Kicking for a Cause: Anatomy Club Hosts Kickball Tournament for Diabetes

Juniors celebrate their kickball win

Photo courtesy of Blue & Gold

Juniors celebrate their kickball win

Toby Russell, Staff Writer

It’s the season to give back, and anatomy club is kicking diabetes research forward with their annual kickball tournament on November 18. The competition drew almost one hundred students in, representing every grade. Eight teams competed in the tournament. Each game went for twenty minutes and the highest-scoring team won, as expected.

Members of one of the most anticipated teams, the teachers, went up against a team of seniors to kick off the tournament. Despite many notable moments, including catches by the likes of Jennifer Tinnell and Adrienne Keathley, the seniors ultimately triumphed with a final score of “something to zero,” according to Irvin Wardlow.

“I think that the faculty team totally represented,” said Tinnell. “We showed tenacity, sportsmanship, [and] athleticism.”

The return of the event was welcome after a year’s delay due to COVID-19.

“It was a ton of fun. [I] love that Ms. Warren put this on again this year; we’ve been missing this and it’s so fun to see everyone outside without their masks on. [We’ve been missing] seeing the kids just [having] fun together and goofing around […] and being great sports,” Tinnell continued.

Kickball in November for diabetes isn’t new to Chamblee.

“This idea has been going on for the past couple of years through anatomy club,” said Lauren Peoples (‘22), anatomy club vice president. “It’s a very quick and easy way to raise money because who doesn’t want to play kickball?”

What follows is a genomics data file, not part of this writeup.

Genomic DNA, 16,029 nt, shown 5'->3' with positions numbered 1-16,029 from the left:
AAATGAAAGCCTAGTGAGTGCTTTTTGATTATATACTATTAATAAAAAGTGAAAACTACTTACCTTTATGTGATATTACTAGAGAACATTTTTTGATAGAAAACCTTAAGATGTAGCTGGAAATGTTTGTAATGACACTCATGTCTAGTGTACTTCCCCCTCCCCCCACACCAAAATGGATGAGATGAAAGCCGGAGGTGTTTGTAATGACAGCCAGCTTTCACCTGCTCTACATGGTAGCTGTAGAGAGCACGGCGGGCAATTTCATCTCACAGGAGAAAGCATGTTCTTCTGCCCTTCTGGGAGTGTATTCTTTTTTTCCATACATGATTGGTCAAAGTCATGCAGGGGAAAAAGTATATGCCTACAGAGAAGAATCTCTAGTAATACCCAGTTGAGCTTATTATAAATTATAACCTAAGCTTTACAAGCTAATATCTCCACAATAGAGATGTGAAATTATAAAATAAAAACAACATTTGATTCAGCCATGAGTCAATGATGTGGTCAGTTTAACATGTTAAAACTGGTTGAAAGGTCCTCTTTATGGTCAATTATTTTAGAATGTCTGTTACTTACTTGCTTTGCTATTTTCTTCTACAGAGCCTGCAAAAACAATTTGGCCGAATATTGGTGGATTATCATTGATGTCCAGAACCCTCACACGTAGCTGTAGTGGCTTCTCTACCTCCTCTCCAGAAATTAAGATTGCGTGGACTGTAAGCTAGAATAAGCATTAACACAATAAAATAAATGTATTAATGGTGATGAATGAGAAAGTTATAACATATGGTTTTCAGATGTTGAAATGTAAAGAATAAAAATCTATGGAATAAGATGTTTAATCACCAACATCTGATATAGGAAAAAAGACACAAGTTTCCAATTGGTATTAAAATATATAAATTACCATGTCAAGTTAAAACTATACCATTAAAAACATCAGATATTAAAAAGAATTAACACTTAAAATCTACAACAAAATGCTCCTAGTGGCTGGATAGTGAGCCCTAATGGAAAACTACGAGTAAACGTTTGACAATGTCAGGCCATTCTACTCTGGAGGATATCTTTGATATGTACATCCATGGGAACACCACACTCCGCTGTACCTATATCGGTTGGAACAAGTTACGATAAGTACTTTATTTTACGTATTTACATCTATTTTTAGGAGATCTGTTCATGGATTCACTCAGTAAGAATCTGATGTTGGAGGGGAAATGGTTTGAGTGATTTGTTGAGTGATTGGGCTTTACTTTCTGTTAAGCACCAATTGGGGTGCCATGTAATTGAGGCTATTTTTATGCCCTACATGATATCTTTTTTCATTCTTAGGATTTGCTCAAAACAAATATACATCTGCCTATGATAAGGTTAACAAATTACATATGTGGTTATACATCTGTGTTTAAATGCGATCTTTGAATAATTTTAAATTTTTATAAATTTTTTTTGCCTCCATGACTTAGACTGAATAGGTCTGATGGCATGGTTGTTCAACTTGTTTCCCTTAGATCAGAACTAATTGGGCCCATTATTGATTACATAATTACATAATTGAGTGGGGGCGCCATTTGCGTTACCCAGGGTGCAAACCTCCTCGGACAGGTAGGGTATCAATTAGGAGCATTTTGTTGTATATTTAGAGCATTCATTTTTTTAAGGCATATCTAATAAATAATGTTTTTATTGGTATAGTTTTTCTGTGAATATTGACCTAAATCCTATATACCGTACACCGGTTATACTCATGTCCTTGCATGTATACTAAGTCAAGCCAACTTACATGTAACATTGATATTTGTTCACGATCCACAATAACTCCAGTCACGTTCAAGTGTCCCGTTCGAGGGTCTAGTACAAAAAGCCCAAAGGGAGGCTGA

The anatomy club typically hosts events every month for various diseases and disorders as a way to raise awareness and fundraise. Recently, they sold candy and attended a breast cancer awareness run in Atlanta. Students may also recognize a variety of posters that the club puts up around the school.

“November is diabetes month so we wanted to make sure that all the events we had planned would support foundations that raise money to fund research and potential medical procedures for this health condition,” said Peoples.

This year, the club managed a good sum, despite the lucrative $100 prize pool in the tournament.

“$305 to JDRF [the Juvenile Diabetes Research Foundation],” said Leila Warren, Chamblee science teacher and anatomy club sponsor. The JDRF funds research and advocates for kids with diabetes.

“I was really surprised that [Chamblee was] doing something in the first place,” said Keira Murphey (‘22), who has type one diabetes. “I think that’s really cool. I knew that it was diabetes awareness month but I didn’t know anybody else knew. I’m really happy about that.”

However, Murphey believes more widespread education would have been helpful around Chamblee, particularly about the differences between type one and two.

“I think that there is a lot of misconceptions because in America when you hear the word diabetes you think immediately type two. […] And that’s definitely something that makes people who are type one, like me, a little uncomfortable,” said Murphey.

It’s important for to spread information about symptoms of types one and two diabetes.

“A lot of people our age are being diagnosed,” said Murphey. “[But] not a lot of people know the symptoms.”

The kickball tournament itself had passion behind the players.

“Seriously competitive,” said Ms. Warren in reference to an intense match-up between the juniors and the seniors. “But I think we’re having fun.”

In the end, the juniors triumphed.

“Bing-bong […] world champs,” exclaimed Mason Carrington (‘23).